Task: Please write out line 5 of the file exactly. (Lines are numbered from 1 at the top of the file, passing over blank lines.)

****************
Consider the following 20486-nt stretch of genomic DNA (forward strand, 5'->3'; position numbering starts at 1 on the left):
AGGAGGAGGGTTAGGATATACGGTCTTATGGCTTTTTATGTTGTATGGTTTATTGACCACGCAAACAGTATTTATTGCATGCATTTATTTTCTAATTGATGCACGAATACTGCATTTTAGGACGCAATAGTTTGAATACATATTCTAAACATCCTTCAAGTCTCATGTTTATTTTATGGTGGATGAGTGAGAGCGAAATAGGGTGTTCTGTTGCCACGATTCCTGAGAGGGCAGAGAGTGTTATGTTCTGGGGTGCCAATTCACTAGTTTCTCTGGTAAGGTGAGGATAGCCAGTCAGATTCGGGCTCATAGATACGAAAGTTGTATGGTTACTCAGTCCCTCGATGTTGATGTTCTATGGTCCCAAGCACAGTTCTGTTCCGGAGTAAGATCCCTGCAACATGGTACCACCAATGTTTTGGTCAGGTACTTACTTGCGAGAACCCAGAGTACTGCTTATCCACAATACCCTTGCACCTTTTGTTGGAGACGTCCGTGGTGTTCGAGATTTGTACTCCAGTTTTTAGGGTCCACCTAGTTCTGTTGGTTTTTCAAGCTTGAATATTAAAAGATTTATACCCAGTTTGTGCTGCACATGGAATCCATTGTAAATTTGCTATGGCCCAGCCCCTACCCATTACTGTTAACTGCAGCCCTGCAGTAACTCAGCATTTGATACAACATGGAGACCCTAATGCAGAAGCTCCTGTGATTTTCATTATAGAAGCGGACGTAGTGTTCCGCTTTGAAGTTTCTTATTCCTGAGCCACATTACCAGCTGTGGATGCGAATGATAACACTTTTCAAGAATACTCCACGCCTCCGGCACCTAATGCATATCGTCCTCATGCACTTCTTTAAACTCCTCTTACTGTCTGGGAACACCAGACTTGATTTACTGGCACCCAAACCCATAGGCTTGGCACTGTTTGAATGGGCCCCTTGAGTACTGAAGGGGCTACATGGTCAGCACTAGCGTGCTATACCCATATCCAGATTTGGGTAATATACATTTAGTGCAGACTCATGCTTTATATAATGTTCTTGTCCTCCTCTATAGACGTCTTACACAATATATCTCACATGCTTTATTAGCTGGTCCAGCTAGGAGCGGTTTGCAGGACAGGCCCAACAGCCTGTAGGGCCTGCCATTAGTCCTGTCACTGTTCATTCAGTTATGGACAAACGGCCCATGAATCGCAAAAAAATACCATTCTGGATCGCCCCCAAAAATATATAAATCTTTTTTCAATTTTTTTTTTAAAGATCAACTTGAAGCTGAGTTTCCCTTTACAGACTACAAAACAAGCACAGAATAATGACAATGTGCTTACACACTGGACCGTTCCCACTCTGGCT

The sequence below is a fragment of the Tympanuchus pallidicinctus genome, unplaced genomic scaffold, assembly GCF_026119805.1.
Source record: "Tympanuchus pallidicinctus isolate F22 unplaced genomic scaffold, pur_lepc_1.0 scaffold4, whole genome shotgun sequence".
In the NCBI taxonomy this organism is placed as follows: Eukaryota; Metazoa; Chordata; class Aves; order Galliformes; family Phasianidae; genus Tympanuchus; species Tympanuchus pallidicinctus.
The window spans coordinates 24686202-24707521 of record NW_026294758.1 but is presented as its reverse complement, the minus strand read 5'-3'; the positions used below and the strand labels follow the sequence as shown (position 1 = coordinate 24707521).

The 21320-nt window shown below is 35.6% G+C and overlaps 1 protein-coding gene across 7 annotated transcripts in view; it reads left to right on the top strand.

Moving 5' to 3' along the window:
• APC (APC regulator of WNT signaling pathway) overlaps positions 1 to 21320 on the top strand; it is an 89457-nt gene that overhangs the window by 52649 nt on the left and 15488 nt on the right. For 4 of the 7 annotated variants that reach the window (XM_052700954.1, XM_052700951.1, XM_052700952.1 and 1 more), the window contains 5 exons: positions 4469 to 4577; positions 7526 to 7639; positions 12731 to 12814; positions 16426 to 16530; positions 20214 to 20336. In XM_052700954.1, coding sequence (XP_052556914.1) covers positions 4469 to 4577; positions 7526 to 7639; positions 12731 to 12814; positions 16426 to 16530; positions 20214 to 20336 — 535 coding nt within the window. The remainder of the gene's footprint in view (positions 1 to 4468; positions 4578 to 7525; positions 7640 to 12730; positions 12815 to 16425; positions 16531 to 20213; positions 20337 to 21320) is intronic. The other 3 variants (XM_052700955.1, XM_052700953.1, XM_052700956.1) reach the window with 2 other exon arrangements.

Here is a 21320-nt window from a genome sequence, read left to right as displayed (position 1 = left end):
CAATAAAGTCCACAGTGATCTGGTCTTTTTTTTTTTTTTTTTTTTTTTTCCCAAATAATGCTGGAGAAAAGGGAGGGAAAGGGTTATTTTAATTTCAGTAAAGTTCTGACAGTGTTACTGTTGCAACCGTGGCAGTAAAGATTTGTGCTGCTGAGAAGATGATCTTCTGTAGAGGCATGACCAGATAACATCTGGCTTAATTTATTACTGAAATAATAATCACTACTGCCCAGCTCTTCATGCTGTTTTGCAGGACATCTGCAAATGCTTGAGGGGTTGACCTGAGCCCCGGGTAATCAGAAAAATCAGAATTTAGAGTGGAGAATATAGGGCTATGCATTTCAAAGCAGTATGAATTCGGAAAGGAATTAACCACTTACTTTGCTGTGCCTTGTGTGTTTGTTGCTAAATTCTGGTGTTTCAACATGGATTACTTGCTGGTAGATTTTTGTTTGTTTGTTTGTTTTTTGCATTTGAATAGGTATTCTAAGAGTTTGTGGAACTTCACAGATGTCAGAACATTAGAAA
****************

In the NCBI taxonomy this organism is placed as follows: Eukaryota; Metazoa; Chordata; class Aves; order Galliformes; family Phasianidae; genus Tympanuchus; species Tympanuchus pallidicinctus.